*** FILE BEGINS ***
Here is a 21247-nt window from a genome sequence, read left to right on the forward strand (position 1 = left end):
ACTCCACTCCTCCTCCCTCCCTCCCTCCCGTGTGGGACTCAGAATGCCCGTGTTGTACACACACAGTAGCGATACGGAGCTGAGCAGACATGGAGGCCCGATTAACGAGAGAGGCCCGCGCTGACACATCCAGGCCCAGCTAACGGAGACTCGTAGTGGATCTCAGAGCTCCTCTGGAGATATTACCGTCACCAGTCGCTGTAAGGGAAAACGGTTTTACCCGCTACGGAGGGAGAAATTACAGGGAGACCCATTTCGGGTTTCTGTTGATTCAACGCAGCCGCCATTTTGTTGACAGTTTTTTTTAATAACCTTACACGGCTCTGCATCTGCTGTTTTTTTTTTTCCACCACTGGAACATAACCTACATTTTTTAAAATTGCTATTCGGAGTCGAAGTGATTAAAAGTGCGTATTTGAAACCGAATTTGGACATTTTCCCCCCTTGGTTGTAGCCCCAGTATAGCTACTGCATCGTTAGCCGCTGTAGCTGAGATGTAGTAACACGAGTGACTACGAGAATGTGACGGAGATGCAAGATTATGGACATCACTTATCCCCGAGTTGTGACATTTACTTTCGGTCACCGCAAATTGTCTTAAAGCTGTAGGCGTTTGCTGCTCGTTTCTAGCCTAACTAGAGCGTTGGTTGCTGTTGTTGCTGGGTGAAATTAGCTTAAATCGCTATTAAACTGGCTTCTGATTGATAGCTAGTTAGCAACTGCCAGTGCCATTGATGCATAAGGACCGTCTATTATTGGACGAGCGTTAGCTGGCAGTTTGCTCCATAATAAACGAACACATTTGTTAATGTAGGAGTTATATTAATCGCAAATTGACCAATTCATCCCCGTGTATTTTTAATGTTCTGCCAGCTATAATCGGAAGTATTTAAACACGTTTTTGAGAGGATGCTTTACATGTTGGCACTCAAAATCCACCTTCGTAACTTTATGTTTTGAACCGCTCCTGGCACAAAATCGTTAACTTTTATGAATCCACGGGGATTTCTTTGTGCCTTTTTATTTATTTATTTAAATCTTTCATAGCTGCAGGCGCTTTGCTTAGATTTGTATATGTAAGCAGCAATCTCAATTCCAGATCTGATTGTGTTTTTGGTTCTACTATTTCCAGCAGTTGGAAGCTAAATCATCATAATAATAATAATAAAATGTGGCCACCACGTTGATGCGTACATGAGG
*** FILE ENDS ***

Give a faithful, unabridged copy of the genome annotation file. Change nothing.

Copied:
Here is a 21247-nt window from a genome sequence, read left to right on the forward strand (position 1 = left end):
ACTCCACTCCTCCTCCCTCCCTCCCTCCCGTGTGGGACTCAGAATGCCCGTGTTGTACACACACAGTAGCGATACGGAGCTGAGCAGACATGGAGGCCCGATTAACGAGAGAGGCCCGCGCTGACACATCCAGGCCCAGCTAACGGAGACTCGTAGTGGATCTCAGAGCTCCTCTGGAGATATTACCGTCACCAGTCGCTGTAAGGGAAAACGGTTTTACCCGCTACGGAGGGAGAAATTACAGGGAGACCCATTTCGGGTTTCTGTTGATTCAACGCAGCCGCCATTTTGTTGACAGTTTTTTTTAATAACCTTACACGGCTCTGCATCTGCTGTTTTTTTTTTTCCACCACTGGAACATAACCTACATTTTTTAAAATTGCTATTCGGAGTCGAAGTGATTAAAAGTGCGTATTTGAAACCGAATTTGGACATTTTCCCCCCTTGGTTGTAGCCCCAGTATAGCTACTGCATCGTTAGCCGCTGTAGCTGAGATGTAGTAACACGAGTGACTACGAGAATGTGACGGAGATGCAAGATTATGGACATCACTTATCCCCGAGTTGTGACATTTACTTTCGGTCACCGCAAATTGTCTTAAAGCTGTAGGCGTTTGCTGCTCGTTTCTAGCCTAACTAGAGCGTTGGTTGCTGTTGTTGCTGGGTGAAATTAGCTTAAATCGCTATTAAACTGGCTTCTGATTGATAGCTAGTTAGCAACTGCCAGTGCCATTGATGCATAAGGACCGTCTATTATTGGACGAGCGTTAGCTGGCAGTTTGCTCCATAATAAACGAACACATTTGTTAATGTAGGAGTTATATTAATCGCAAATTGACCAATTCATCCCCGTGTATTTTTAATGTTCTGCCAGCTATAATCGGAAGTATTTAAACACGTTTTTGAGAGGATGCTTTACATGTTGGCACTCAAAATCCACCTTCGTAACTTTATGTTTTGAACCGCTCCTGGCACAAAATCGTTAACTTTTATGAATCCACGGGGATTTCTTTGTGCCTTTTTATTTATTTATTTAAATCTTTCATAGCTGCAGGCGCTTTGCTTAGATTTGTATATGTAAGCAGCAATCTCAATTCCAGATCTGATTGTGTTTTTGGTTCTACTATTTCCAGCAGTTGGAAGCTAAATCATCATAATAATAATAATAAAATGTGGCCACCACGTTGATGCGTACATGAGG